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Spokane, Washington  Est. May 19, 1883
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Sports >  Outdoors

Learning to live with wildlife

Annual black bear harvest during the general bear season in District 1 showed a stable trend from 2014 to 2016 before declining sharply in 2017 and 2018.  (Contributed photo)
Annual black bear harvest during the general bear season in District 1 showed a stable trend from 2014 to 2016 before declining sharply in 2017 and 2018. (Contributed photo)

For many, seeing deer, turkeys and even the occasional black bear is one of the perks of living in the Inland Northwest.

But living close to wildlife requires some human adaptation.

“I think the biggest thing is give them their space,” said Marie Neumiller, the Inland Northwest Wildlife Council’s executive director. “And try to have as little impact on their daily lives.”

Below are some recommendations from the Washington Department of Fish and Wildlife on how to live near and around wildlife, in particular black bears.

Preventing conflicts

  • Don’t feed wildlife.
  • Manage your garbage. Bears, in particular, will dig under, break down, or crawl over barriers to get food, including garbage. If you have a pickup service, put garbage out shortly before the truck arrives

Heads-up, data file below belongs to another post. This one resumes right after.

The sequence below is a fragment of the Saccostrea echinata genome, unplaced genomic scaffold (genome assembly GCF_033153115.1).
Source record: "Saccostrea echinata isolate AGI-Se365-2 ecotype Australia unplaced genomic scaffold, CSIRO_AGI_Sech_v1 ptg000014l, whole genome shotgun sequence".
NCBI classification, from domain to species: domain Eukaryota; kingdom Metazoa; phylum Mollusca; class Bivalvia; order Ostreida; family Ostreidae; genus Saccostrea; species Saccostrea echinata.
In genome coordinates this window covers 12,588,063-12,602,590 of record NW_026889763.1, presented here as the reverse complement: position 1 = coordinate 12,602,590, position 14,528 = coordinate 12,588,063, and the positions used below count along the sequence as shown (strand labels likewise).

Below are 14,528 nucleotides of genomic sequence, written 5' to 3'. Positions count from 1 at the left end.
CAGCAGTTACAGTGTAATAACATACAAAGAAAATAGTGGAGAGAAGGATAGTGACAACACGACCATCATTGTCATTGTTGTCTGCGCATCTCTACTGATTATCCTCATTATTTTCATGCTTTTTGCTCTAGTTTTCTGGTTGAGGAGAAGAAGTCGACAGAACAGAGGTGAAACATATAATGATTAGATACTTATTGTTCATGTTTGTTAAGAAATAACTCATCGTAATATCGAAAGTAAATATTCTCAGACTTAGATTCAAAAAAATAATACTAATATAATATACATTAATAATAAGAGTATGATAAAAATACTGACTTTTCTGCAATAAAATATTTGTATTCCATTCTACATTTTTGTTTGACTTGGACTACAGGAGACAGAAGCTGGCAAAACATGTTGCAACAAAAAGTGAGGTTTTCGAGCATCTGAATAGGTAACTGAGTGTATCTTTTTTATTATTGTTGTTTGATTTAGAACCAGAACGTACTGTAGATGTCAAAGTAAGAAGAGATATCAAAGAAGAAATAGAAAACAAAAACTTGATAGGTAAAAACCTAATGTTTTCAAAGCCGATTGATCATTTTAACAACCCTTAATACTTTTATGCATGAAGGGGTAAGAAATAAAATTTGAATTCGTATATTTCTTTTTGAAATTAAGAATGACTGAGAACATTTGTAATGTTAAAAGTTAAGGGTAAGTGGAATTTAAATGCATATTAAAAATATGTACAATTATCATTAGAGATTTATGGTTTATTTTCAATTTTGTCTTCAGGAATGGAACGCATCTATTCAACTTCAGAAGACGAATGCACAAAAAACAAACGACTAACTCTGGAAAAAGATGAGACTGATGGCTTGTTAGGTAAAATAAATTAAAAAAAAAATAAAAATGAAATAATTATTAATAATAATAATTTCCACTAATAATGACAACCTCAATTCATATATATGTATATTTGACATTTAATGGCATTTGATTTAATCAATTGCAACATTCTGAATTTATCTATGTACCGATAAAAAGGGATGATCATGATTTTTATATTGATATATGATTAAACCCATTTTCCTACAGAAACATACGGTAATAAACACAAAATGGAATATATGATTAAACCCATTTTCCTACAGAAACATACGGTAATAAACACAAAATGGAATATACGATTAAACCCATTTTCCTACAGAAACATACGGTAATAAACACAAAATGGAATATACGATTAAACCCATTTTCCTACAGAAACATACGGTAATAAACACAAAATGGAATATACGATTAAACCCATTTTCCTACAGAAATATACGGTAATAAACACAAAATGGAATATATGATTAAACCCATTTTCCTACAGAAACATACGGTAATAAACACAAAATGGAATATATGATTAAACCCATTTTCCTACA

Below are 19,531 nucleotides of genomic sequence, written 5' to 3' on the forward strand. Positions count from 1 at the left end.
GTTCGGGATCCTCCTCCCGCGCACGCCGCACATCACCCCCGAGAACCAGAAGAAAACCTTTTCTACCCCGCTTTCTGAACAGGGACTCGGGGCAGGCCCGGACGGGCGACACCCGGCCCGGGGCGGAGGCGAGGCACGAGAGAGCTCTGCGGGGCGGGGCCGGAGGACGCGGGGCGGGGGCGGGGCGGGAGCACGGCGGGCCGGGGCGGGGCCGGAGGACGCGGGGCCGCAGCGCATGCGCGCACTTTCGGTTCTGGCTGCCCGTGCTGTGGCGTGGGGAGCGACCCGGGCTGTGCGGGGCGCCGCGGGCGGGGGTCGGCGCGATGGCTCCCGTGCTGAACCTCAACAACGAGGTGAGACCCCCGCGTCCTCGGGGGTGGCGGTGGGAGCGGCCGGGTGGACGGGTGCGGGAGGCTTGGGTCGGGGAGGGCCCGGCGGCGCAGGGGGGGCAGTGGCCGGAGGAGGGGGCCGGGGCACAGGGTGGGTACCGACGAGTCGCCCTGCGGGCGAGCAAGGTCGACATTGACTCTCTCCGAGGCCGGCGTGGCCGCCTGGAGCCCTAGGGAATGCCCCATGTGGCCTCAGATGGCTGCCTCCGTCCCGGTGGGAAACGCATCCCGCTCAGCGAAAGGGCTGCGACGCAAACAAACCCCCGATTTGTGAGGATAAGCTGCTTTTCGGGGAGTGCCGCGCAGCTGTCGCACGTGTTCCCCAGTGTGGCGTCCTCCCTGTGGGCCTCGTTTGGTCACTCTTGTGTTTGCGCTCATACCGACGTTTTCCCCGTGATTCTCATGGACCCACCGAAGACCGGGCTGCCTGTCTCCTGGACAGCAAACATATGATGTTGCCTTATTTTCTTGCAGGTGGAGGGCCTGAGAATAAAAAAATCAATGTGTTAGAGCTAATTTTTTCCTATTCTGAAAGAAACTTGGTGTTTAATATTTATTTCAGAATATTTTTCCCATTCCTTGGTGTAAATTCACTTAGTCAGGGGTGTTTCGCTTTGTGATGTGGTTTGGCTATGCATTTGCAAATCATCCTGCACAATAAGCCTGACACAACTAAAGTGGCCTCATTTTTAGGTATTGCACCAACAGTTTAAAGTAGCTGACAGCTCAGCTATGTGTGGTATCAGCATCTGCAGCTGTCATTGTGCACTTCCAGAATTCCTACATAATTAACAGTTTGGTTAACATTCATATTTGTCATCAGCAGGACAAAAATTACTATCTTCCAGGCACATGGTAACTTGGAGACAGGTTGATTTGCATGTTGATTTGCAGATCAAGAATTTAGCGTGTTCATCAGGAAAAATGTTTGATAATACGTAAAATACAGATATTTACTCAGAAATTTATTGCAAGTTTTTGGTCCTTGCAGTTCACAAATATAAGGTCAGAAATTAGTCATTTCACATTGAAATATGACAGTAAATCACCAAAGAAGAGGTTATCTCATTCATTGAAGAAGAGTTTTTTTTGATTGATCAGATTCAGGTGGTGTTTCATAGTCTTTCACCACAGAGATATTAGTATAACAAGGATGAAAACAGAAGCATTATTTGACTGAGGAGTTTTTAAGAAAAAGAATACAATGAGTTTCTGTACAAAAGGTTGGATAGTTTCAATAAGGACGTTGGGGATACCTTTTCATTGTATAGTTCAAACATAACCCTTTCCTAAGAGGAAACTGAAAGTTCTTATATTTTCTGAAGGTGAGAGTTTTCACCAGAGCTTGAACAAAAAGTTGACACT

• not the night before.
  • Keep garbage cans with tight-fitting lids in a shed, garage or fenced area. Spray garbage cans and dumpsters regularly with disinfectants to reduce odors. Keep fish parts and meat waste in your freezer until they can be disposed of properly.
  • Close animal doors and keep pets inside.
  • Know that fruit trees and gardens will attract wildlife.

Tips should you come in close contact with a bear

  • Stop, remain calm and assess the situation. If the bear seems unaware of you, move away quietly when it’s not looking in your direction. Continue to observe the animal as you retreat, watching for changes in its behavior.
  • If a bear walks toward you, identify yourself as a human by standing up, waving your hands above your head, and talking to the bear in a low voice.
  • Don’t throw anything at the bear, which the bear could interpret as a threat or a challenge.
  • If you cannot safely move away from the bear or the bear continues toward you, scare it away by clapping your hands, stomping your feet, yelling and staring the animal in the eyes. If you are in a group, stand shoulder-to shoulder and raise and wave your arms to appear intimidating. The more it persists, the more aggressive your response should be. If you have bear spray, use it.
  • Do not run from the bear. Bears can run up to 35 mph and running may trigger an attack. Climbing a tree is generally not recommended as an escape from an aggressive black bear, as black bears are adept climbers and may follow you up a tree.
  • In the unlikely event a black bear attacks you (in which actual contact is made), fight back aggressively using your hands, feet, legs and any object you can reach. Aim for the eyes or spray bear spray into the bear’s face.

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